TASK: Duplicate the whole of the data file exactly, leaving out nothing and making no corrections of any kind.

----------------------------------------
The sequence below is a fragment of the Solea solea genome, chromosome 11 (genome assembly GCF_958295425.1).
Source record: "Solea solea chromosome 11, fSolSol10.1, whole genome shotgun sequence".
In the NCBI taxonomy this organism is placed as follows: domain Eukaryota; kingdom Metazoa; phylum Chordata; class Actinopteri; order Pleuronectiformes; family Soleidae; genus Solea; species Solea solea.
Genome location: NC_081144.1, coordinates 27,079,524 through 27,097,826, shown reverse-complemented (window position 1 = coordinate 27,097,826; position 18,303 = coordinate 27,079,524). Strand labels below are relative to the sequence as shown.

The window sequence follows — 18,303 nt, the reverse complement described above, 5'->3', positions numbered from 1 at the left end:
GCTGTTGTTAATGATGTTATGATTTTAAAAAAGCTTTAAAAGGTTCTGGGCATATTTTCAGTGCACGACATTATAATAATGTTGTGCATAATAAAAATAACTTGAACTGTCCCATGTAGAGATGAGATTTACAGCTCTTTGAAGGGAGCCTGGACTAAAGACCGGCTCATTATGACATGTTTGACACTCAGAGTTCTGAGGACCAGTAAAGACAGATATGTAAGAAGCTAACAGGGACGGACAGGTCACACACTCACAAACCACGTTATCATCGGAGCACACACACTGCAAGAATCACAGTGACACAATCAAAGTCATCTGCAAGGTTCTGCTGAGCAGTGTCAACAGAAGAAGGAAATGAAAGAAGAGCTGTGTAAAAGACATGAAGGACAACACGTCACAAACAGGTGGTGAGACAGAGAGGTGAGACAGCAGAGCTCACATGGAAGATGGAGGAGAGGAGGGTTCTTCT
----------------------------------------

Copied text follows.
The sequence below is a fragment of the Solea solea genome, chromosome 11 (genome assembly GCF_958295425.1).
Source record: "Solea solea chromosome 11, fSolSol10.1, whole genome shotgun sequence".
In the NCBI taxonomy this organism is placed as follows: domain Eukaryota; kingdom Metazoa; phylum Chordata; class Actinopteri; order Pleuronectiformes; family Soleidae; genus Solea; species Solea solea.
Genome location: NC_081144.1, coordinates 27,079,524 through 27,097,826, shown reverse-complemented (window position 1 = coordinate 27,097,826; position 18,303 = coordinate 27,079,524). Strand labels below are relative to the sequence as shown.

The window sequence follows — 18,303 nt, the reverse complement described above, 5'->3', positions numbered from 1 at the left end:
GCTGTTGTTAATGATGTTATGATTTTAAAAAAGCTTTAAAAGGTTCTGGGCATATTTTCAGTGCACGACATTATAATAATGTTGTGCATAATAAAAATAACTTGAACTGTCCCATGTAGAGATGAGATTTACAGCTCTTTGAAGGGAGCCTGGACTAAAGACCGGCTCATTATGACATGTTTGACACTCAGAGTTCTGAGGACCAGTAAAGACAGATATGTAAGAAGCTAACAGGGACGGACAGGTCACACACTCACAAACCACGTTATCATCGGAGCACACACACTGCAAGAATCACAGTGACACAATCAAAGTCATCTGCAAGGTTCTGCTGAGCAGTGTCAACAGAAGAAGGAAATGAAAGAAGAGCTGTGTAAAAGACATGAAGGACAACACGTCACAAACAGGTGGTGAGACAGAGAGGTGAGACAGCAGAGCTCACATGGAAGATGGAGGAGAGGAGGGTTCTTCT